Going Back Home

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I love word association games.  It’s amazing how the exercise forces you to think beyond the obvious.  I did just that kind of game with the clever metaphor of the “cyber-tourist” offered by Lisa Nakamura in her article Where Do You Want To Go Today? Cybernetic Tourism, the Internet, and Transnationality.  My game inspired me to think more specifically about Nakamura’s tourist encountering Others of the world on a ‘road trip‘ along the Internet highway.   In my mind, it crystalized the intensity of sameness/difference that the tourist experiences.  The tourist has the stability of a passport so he knows perfectly well what home is.  Yet, he is mobile to tour different places.  As the tour bus rolls into town,  he does just that. Though he is welcomed warmly, he does not stay.  This is not home.  He is there for a brief sojourn to see the sights, always an observer looking on from a distance….and then (this was my smoking gun) he moves on, as the bus rolls out and on to the next stop.  I felt this notion of the fleeting nature of cyber-travel offered an interesting insight that I’d like to share in this post.  From a cultural perspective, cyberspace is not only mobile and borderless, it is plagued by the impermanence and evanescence of stop overs.  The tourist always goes back home.

Let me first recap the context.  Nakamura argues that a distorted transnational vernacular promoting global “utopia” is being created by savvy advertisers.  This is particularly true of the technology sector, whose business is the borderless space of cyber-engineering.  She deconstructs advertising on-the-airwaves and on-the-page to demonstrate an acute irony in the utopia mission.  In the honorable interest of global togetherness, the disparities of racial and ethnic difference are, in fact, accentuated to secure Western ideals and identities to the viewer at home. “Difference, in the form of exotic places or exotic people, must be demonstrated iconographically in order to shore up the Western user’s identity as himself” (p. 20).  The effect is the “global coca-colonization” of cyberspace, as illusionary homogeneity arises through express heterogeneity.  To further complicate matters, constructions of diversity lack authenticity.  The Other-ing of difference often turns out to be a smoke-screen of ‘camouflaging to perfection’, by manipulating stereotypical imageries and ideals that serve to distinguish the status of Western self.  Effectively, this tends to marginalize the Other, and “guarantees the Western subject that his position, wherever he may choose to go, remains privileged” (p. 17).  So, it seems that despite the freedoms of the transnational journey, the fragility of the “global village” dream is reinforced.  Our destiny is to, eventually, secure our place at home.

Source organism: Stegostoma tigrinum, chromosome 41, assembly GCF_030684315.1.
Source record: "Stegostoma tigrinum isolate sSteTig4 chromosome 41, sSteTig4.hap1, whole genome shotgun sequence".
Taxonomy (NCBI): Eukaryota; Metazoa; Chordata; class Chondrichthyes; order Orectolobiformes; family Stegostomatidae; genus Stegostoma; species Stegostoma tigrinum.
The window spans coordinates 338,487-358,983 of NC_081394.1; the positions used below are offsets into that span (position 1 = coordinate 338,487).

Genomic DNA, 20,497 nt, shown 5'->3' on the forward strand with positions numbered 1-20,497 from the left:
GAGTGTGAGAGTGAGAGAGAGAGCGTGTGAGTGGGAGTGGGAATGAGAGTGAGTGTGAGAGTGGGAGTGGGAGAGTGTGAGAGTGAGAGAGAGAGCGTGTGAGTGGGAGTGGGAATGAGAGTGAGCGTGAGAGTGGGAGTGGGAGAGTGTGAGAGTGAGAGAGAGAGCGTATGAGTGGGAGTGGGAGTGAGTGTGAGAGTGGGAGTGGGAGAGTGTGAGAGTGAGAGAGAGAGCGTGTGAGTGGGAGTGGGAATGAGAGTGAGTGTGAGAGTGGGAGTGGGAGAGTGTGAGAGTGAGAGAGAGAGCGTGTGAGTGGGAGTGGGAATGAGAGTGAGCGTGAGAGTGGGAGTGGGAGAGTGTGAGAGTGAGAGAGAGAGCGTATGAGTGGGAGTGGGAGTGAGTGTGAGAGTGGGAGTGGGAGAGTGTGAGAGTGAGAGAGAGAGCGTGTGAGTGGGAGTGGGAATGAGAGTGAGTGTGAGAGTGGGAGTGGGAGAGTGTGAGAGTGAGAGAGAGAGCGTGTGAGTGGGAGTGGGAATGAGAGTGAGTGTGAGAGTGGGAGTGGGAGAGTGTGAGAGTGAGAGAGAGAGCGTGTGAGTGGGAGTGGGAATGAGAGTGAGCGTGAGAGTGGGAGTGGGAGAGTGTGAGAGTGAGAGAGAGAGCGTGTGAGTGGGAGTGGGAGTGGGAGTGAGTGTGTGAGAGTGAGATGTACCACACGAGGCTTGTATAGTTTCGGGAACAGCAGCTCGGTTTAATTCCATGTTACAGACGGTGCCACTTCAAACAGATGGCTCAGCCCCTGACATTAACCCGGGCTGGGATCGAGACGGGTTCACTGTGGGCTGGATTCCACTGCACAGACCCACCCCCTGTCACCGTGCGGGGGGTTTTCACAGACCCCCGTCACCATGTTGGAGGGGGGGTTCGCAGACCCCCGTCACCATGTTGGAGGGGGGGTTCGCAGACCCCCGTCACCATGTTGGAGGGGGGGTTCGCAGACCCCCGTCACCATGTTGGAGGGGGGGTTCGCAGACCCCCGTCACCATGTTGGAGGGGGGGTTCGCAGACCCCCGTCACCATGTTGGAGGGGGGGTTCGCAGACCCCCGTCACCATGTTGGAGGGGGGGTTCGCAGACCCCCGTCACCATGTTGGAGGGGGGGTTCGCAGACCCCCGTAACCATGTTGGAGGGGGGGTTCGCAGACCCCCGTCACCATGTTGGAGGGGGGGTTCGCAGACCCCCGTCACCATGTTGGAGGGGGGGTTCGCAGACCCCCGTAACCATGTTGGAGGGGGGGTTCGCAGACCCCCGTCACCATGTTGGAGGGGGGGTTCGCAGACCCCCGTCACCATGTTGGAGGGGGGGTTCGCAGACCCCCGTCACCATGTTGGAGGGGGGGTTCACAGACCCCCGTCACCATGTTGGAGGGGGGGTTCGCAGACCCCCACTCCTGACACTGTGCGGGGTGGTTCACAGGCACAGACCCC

This brought to mind a recent development in the television entertainment industry.  Last month, X-Factor USA was cancelled by Fox TV Network after just three seasons on the air.  The news likely flew under the radar for much of the civilized world, but I’m a fan so it stuck with me.  Putting aside the big business of entertainment ratings for the moment, the failure of this successful global format provokes interesting questions from a cultural studies perspective.  Global TV reality formats have become contagions.  Shows like Big Brother, Idol, Got Talent, Survivor (and, yes, even X-Factor) are enjoying huge popularity in countries the world over.  So why with this proven track record of success should one of the most profitable franchises meet with abject failure in the entertainment capital of the world?

X-Factor originated in Britain nine years ago and is now produced in 45 countries, including recent launches in Israel, Indonesia, and Portugal.  Like other global formats, the show has a basic premise (a template for a singing competition) which is palatable enough to cross any border, and then is adapted and ‘localized’ with local talent.  Nationalizing is reinforced with ongoing play of spiffy video segments of hometowns and family, which are designed to instill local origin and local pride.  This practice of  “glocalization” has been recognized as television “mcdonaldization”, and is another expression of compromise in the global management of sameness/difference tensions.  My theory is that the demise of X-Factor USA is just the beginning of a trip back home.  It’s not simply that the appeal of singing competitions is waning for American audiences, amid the clutter of American Idol and The Voice.  I also suspect it may run deeper than pure wear-out of the genre, keeping in mind that talent competitions have endured on-air for generations.  My question is, could America, as the world’s entertainment catalyst, be setting the pace and the agenda to resist the superficiality of mcdonaldization and globalizing coca-colonization?   It will be interesting to see if other global formats follow suit.  It makes me wonder if the trip home will be a bumpy ride.

(And, ‘so long’ Simon as you return home.  You’ll be missed.)       

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